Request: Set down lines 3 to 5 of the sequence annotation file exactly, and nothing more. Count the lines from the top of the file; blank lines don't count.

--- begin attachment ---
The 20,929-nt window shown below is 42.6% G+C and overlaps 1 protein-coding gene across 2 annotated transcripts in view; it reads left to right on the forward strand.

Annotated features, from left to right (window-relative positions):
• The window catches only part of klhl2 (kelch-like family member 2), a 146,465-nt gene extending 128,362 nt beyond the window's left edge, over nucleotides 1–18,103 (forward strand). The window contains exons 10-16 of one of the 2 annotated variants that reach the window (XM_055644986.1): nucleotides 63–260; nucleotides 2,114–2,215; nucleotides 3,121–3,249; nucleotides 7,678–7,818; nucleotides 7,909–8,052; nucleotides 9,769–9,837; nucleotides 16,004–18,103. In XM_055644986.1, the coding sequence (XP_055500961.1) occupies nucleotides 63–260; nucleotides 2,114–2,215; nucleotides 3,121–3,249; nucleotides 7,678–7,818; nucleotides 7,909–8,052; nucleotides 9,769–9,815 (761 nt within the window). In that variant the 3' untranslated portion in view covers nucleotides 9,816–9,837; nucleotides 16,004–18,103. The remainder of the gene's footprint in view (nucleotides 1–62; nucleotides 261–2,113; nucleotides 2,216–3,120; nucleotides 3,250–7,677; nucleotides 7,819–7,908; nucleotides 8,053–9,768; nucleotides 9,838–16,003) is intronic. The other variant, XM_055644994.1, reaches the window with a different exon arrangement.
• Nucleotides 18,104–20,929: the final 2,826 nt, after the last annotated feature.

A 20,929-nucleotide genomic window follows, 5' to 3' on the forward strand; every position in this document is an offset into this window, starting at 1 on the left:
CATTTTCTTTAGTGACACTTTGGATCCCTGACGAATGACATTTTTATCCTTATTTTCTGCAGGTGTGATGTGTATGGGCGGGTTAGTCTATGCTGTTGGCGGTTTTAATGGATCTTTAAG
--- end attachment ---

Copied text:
• The window catches only part of klhl2 (kelch-like family member 2), a 146,465-nt gene extending 128,362 nt beyond the window's left edge, over nucleotides 1–18,103 (forward strand). The window contains exons 10-16 of one of the 2 annotated variants that reach the window (XM_055644986.1): nucleotides 63–260; nucleotides 2,114–2,215; nucleotides 3,121–3,249; nucleotides 7,678–7,818; nucleotides 7,909–8,052; nucleotides 9,769–9,837; nucleotides 16,004–18,103. In XM_055644986.1, the coding sequence (XP_055500961.1) occupies nucleotides 63–260; nucleotides 2,114–2,215; nucleotides 3,121–3,249; nucleotides 7,678–7,818; nucleotides 7,909–8,052; nucleotides 9,769–9,815 (761 nt within the window). In that variant the 3' untranslated portion in view covers nucleotides 9,816–9,837; nucleotides 16,004–18,103. The remainder of the gene's footprint in view (nucleotides 1–62; nucleotides 261–2,113; nucleotides 2,216–3,120; nucleotides 3,250–7,677; nucleotides 7,819–7,908; nucleotides 8,053–9,768; nucleotides 9,838–16,003) is intronic. The other variant, XM_055644994.1, reaches the window with a different exon arrangement.
• Nucleotides 18,104–20,929: the final 2,826 nt, after the last annotated feature.

A 20,929-nucleotide genomic window follows, 5' to 3' on the forward strand; every position in this document is an offset into this window, starting at 1 on the left: